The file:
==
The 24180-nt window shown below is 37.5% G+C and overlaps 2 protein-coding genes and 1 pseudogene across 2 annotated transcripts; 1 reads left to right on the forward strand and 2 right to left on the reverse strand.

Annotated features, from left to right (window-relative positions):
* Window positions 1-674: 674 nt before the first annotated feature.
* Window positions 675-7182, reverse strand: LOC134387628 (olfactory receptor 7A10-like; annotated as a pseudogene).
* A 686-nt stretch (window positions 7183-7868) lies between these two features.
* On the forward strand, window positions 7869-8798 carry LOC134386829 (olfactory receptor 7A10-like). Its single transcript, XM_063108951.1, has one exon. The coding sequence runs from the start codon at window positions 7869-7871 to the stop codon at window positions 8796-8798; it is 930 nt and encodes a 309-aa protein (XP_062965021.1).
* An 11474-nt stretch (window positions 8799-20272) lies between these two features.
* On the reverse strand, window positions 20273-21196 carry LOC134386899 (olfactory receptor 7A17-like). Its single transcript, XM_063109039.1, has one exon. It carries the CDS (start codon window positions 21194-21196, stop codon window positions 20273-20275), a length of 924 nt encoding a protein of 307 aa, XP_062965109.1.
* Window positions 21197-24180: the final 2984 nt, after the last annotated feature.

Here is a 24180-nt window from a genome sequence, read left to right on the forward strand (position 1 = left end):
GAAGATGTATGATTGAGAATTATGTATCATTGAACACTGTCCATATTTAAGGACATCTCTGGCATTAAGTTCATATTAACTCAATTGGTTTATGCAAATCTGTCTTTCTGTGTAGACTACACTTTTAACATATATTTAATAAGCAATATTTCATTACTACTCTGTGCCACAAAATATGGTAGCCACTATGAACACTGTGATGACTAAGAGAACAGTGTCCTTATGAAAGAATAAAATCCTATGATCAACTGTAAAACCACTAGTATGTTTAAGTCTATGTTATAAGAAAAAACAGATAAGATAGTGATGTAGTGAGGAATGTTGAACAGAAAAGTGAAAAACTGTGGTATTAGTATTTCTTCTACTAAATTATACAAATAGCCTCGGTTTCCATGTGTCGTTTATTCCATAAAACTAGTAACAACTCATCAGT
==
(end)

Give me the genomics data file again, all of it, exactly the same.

The 24180-nt window shown below is 37.5% G+C and overlaps 2 protein-coding genes and 1 pseudogene across 2 annotated transcripts; 1 reads left to right on the forward strand and 2 right to left on the reverse strand.

Annotated features, from left to right (window-relative positions):
* Window positions 1-674: 674 nt before the first annotated feature.
* Window positions 675-7182, reverse strand: LOC134387628 (olfactory receptor 7A10-like; annotated as a pseudogene).
* A 686-nt stretch (window positions 7183-7868) lies between these two features.
* On the forward strand, window positions 7869-8798 carry LOC134386829 (olfactory receptor 7A10-like). Its single transcript, XM_063108951.1, has one exon. The coding sequence runs from the start codon at window positions 7869-7871 to the stop codon at window positions 8796-8798; it is 930 nt and encodes a 309-aa protein (XP_062965021.1).
* An 11474-nt stretch (window positions 8799-20272) lies between these two features.
* On the reverse strand, window positions 20273-21196 carry LOC134386899 (olfactory receptor 7A17-like). Its single transcript, XM_063109039.1, has one exon. It carries the CDS (start codon window positions 21194-21196, stop codon window positions 20273-20275), a length of 924 nt encoding a protein of 307 aa, XP_062965109.1.
* Window positions 21197-24180: the final 2984 nt, after the last annotated feature.

Here is a 24180-nt window from a genome sequence, read left to right on the forward strand (position 1 = left end):
GAAGATGTATGATTGAGAATTATGTATCATTGAACACTGTCCATATTTAAGGACATCTCTGGCATTAAGTTCATATTAACTCAATTGGTTTATGCAAATCTGTCTTTCTGTGTAGACTACACTTTTAACATATATTTAATAAGCAATATTTCATTACTACTCTGTGCCACAAAATATGGTAGCCACTATGAACACTGTGATGACTAAGAGAACAGTGTCCTTATGAAAGAATAAAATCCTATGATCAACTGTAAAACCACTAGTATGTTTAAGTCTATGTTATAAGAAAAAACAGATAAGATAGTGATGTAGTGAGGAATGTTGAACAGAAAAGTGAAAAACTGTGGTATTAGTATTTCTTCTACTAAATTATACAAATAGCCTCGGTTTCCATGTGTCGTTTATTCCATAAAACTAGTAACAACTCATCAGT